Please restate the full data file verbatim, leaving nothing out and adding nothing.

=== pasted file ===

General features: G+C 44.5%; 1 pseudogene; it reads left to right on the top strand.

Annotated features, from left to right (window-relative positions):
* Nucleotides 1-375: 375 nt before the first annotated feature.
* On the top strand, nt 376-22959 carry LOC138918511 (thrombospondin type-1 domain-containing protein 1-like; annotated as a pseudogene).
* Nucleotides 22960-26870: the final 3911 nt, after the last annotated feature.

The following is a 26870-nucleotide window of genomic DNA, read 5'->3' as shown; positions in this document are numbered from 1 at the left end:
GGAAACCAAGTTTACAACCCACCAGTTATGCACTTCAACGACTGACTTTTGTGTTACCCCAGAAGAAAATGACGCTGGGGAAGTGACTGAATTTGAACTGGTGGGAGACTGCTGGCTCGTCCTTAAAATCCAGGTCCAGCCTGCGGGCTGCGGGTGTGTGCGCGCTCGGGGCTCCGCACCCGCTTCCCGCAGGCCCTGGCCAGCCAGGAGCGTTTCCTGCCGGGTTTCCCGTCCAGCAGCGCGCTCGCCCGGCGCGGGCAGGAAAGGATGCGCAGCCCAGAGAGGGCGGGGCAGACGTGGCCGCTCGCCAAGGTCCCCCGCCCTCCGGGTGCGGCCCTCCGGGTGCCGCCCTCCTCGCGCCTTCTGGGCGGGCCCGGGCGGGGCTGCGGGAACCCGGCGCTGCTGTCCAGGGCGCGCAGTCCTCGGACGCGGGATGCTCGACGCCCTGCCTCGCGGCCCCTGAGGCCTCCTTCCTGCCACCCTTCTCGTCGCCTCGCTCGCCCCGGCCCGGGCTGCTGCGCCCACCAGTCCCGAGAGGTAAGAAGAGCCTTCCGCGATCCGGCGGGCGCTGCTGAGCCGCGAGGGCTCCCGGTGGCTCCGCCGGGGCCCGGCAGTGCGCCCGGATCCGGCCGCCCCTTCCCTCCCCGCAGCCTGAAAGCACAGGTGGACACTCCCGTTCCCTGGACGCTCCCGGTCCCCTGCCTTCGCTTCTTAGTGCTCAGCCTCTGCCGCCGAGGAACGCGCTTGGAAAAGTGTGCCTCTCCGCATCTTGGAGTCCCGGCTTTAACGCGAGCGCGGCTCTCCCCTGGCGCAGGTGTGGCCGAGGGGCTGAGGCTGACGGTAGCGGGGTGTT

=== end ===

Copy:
General features: G+C 44.5%; 1 pseudogene; it reads left to right on the top strand.

Annotated features, from left to right (window-relative positions):
* Nucleotides 1-375: 375 nt before the first annotated feature.
* On the top strand, nt 376-22959 carry LOC138918511 (thrombospondin type-1 domain-containing protein 1-like; annotated as a pseudogene).
* Nucleotides 22960-26870: the final 3911 nt, after the last annotated feature.

The following is a 26870-nucleotide window of genomic DNA, read 5'->3' as shown; positions in this document are numbered from 1 at the left end:
GGAAACCAAGTTTACAACCCACCAGTTATGCACTTCAACGACTGACTTTTGTGTTACCCCAGAAGAAAATGACGCTGGGGAAGTGACTGAATTTGAACTGGTGGGAGACTGCTGGCTCGTCCTTAAAATCCAGGTCCAGCCTGCGGGCTGCGGGTGTGTGCGCGCTCGGGGCTCCGCACCCGCTTCCCGCAGGCCCTGGCCAGCCAGGAGCGTTTCCTGCCGGGTTTCCCGTCCAGCAGCGCGCTCGCCCGGCGCGGGCAGGAAAGGATGCGCAGCCCAGAGAGGGCGGGGCAGACGTGGCCGCTCGCCAAGGTCCCCCGCCCTCCGGGTGCGGCCCTCCGGGTGCCGCCCTCCTCGCGCCTTCTGGGCGGGCCCGGGCGGGGCTGCGGGAACCCGGCGCTGCTGTCCAGGGCGCGCAGTCCTCGGACGCGGGATGCTCGACGCCCTGCCTCGCGGCCCCTGAGGCCTCCTTCCTGCCACCCTTCTCGTCGCCTCGCTCGCCCCGGCCCGGGCTGCTGCGCCCACCAGTCCCGAGAGGTAAGAAGAGCCTTCCGCGATCCGGCGGGCGCTGCTGAGCCGCGAGGGCTCCCGGTGGCTCCGCCGGGGCCCGGCAGTGCGCCCGGATCCGGCCGCCCCTTCCCTCCCCGCAGCCTGAAAGCACAGGTGGACACTCCCGTTCCCTGGACGCTCCCGGTCCCCTGCCTTCGCTTCTTAGTGCTCAGCCTCTGCCGCCGAGGAACGCGCTTGGAAAAGTGTGCCTCTCCGCATCTTGGAGTCCCGGCTTTAACGCGAGCGCGGCTCTCCCCTGGCGCAGGTGTGGCCGAGGGGCTGAGGCTGACGGTAGCGGGGTGTT